This Sunday's round-up of middle-grade science fiction and fantasy posts from around the blogs

Good morning! Here's another week's worth of what I found in my blog reading. Please do let me know if I missed your post! And thanks, everyone who has mentioned these roundups over at your own blogs--I appreciate it lots, because the more people who read these the more worthwhile it is.

The Reviews:

The 13 Secrets, by Michelle Harrison, at Beyond Books

Can I Get There by Candlelight? by Jean Slaughter Doty, at Charlotte's Library

The Clockwork Three, by Matthew Kirby, at One Librarian's Book Reviews

Dealing with Dragons, by Patricia C. Wrede, at Random Musings of a Bibliophile

The Emerald Atlas, by John Stephens, at The O.W.L., and here's a gathering of ringing endorsements for it at Random Acts of Reading.

Hazel Wetherby and the Elixer of Love, by Bill Defelis, at Nayu's Reading Corner

The Goblin Brothers Adventures, by Linday Buroker, at MotherLode

Princess Academy, by Shannon Hale, at Bookie Woogie (if you've never visited this blog, do! It's three (sometimes four) kids and their dad, discussing books)

Priscilla the Great, by Sybil Nelson, at Reading Vacation

Robot vs Gorilla in the Desert, by Nikalas Catlow and Time Wesson, at The Book Zone (For Boys)

The Search for WondLa, by Tony DiTerlizzi, at ComaCalm's Corner

The Trouble With Chickens, by Doreen Cronin, at A Patchwork of Books

The Witches' Kitchen, by Allen Williams, at P.S. I Love Books

Young Fredle, by Cynthia Voight, at Eva's Book Addiction

Zoolin Vale and the Chalice of Ringtar, by Craig Smith, at Nayu's Reading Corner

Kristin at Bookworming in the 21st Century
has gathered four great "middle grade shorts," all sff.

Kidsread has gathered their February reviews here, including Spirits in the Stars, by Erin Hunter, No Passengers Beyond this Point, by Gennifer Choldenko, Bone: Quest for the Spark, by Jeff Smith, Young Fredle, by Cynthia Voight, Season of Secrets, by Sally Nichols, and The Fiend and the Forge, by Henry H. Neff.

From the Mixed-Up Files (of middle-grade authors) offers a lovely list of fantasy books.

Authors doing stuff:

Katherine Langrish is on tour to celebrate the reissue of her troll books in single volume, entitled West of the Moon. Katherine has been keeping track of all her stops at her own blog, Seven Miles of Steel Thistles (this link goes to the introduction; keep reading her blog for particulars). Enter to win one of four copies at Scribble City Central! (which is a beautifully unselfish link for me to put in, cause I want one myself!)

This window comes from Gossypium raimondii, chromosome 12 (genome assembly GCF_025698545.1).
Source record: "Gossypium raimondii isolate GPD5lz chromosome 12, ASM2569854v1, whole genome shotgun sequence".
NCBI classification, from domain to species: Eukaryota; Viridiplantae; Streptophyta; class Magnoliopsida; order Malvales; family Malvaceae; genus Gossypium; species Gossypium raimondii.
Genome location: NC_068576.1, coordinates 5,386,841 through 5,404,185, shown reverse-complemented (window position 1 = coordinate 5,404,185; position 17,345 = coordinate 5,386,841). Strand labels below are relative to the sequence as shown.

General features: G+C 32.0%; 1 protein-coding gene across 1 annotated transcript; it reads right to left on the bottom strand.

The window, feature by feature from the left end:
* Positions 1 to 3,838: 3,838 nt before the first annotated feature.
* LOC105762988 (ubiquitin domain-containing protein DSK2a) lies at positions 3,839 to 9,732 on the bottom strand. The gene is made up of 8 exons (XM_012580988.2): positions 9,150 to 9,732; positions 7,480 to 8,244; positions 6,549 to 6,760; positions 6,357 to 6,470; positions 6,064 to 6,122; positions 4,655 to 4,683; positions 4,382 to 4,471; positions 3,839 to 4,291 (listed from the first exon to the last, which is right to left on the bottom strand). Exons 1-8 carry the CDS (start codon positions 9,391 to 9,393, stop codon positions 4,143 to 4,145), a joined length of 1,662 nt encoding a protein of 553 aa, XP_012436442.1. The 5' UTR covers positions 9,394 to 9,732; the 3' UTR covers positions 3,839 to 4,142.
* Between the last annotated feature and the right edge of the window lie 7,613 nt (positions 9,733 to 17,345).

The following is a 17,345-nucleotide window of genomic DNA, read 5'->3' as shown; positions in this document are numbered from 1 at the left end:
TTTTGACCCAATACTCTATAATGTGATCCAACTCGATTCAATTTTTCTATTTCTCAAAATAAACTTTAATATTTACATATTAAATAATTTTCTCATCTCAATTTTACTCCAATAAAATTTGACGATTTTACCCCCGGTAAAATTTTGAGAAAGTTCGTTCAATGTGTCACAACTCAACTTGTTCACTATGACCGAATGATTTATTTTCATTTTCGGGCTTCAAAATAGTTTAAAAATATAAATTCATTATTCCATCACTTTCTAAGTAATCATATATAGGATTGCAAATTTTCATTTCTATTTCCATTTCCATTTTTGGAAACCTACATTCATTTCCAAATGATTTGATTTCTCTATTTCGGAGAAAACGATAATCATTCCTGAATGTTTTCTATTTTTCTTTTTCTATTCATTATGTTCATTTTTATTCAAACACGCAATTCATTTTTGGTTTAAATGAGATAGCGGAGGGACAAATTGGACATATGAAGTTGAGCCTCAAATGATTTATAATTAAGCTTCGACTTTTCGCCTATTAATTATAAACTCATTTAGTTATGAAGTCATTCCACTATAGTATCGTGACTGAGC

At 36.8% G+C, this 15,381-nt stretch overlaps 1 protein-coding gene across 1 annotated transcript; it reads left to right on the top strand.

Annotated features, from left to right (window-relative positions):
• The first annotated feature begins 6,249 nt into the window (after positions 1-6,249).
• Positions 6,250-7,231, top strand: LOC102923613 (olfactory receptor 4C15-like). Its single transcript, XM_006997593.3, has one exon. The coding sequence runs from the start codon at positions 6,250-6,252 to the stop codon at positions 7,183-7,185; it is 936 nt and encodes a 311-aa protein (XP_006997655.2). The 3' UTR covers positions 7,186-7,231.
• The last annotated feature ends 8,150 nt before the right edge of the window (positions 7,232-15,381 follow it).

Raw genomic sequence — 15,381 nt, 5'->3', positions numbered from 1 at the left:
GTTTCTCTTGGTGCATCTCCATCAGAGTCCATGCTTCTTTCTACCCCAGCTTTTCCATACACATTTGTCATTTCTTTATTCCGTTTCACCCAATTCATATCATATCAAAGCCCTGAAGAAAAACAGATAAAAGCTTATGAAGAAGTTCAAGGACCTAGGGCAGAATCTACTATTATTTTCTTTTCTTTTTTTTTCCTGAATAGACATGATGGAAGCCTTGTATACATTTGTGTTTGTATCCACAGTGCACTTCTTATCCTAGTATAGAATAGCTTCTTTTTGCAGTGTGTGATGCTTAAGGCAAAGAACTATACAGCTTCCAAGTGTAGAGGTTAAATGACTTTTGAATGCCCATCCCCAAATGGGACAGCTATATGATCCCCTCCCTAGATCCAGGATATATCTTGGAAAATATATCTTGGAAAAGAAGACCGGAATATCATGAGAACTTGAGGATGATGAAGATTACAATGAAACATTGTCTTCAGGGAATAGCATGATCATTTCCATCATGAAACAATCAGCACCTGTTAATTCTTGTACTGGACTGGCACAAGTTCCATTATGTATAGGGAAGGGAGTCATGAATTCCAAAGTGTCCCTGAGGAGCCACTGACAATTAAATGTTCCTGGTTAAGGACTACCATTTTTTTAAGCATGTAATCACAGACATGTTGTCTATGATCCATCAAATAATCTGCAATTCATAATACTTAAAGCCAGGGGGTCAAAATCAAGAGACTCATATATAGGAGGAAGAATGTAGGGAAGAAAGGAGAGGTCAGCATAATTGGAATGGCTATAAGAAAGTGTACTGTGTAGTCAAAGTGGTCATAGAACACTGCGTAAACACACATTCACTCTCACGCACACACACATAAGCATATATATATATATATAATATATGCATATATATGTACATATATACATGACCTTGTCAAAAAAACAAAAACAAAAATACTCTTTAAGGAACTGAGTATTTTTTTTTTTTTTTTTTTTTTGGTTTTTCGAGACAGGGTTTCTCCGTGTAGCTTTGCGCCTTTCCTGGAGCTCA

Barry Deutsch talks about Hereville at The School Library Journal.

At GeekDad, Mark Andrew Smith talks about why Kickstarter may save independent comic books, like his own New Brighton Archaeology series.

Adam Rex (The True Meaning of Smekday) is interviewed at A Foodie Biblophile in Wonderland)

Pat Walsh (The Crowfield Curse) is interviewed, and the book reviewed, at Deranged Book Lovers.

Much excitment:

The Suvudu Cage Match, in which fantasy characters battle to the death, is great fun. This year's line-ups have been announced, and carrying the middle grade (or close enough) flag are... Percy Jackson! Severus Snape! Martin the Warrior! and, since I just read the Hobbit to my seven year old, I'm counting Gollum.

There is no overlap between these books and those featured in another exciting event, School Library Journal's Battle of the Kids Books, whose brackets are also up, and whose judges have been announced. Lots of good mg sff. I've said before that I'm rooting for Bartimaeus (Ring of Solomon), and if he were in the Suvudu Cage Match, I'd root for him there too.

The ABA 2011 Indies Choice books have been announced, and in the E.B. White Read Aloud group for middle readers are several mg sff titles:

Because of Mr. Terupt, by Rob Buyea (Delacorte Books for Young Readers)
The Familiars, by Adam Jay Epstein & Andrew Jacobson (HarperCollins)
Penny Dreadful, by Laurel Snyder, Abigail Halpin (illus.) (Random House Books for Young Readers)
The Sixty-Eight Rooms, by Marianne Malone, Greg Call (illus.) (Random House Books for Young Readers)
The Strange Case of Origami Yoda, by Tom Angleberger (Amulet Books)
A Tale Dark and Grimm, by Adam Gidwitz (Dutton Juvenile)

And Kate, aka Book Aunt, has created her own delightfully idiosyncratic Pistachio Awards, giving nods to several mg sff books.

Finally, just in case you wanted to spend more time on the internet reading about books, instead of actually reading books: The Guardian has a new section of their website that's exclusively for children's books.

Thanks for stopping by!


  1. The round-up is a really cool idea! :)

  2. Thanks for the round-up. I so appreciate it because it focuses on fantasy & science fiction. Thanks.

  3. Very cool idea! This is the first I've seen of it, but I love it :)


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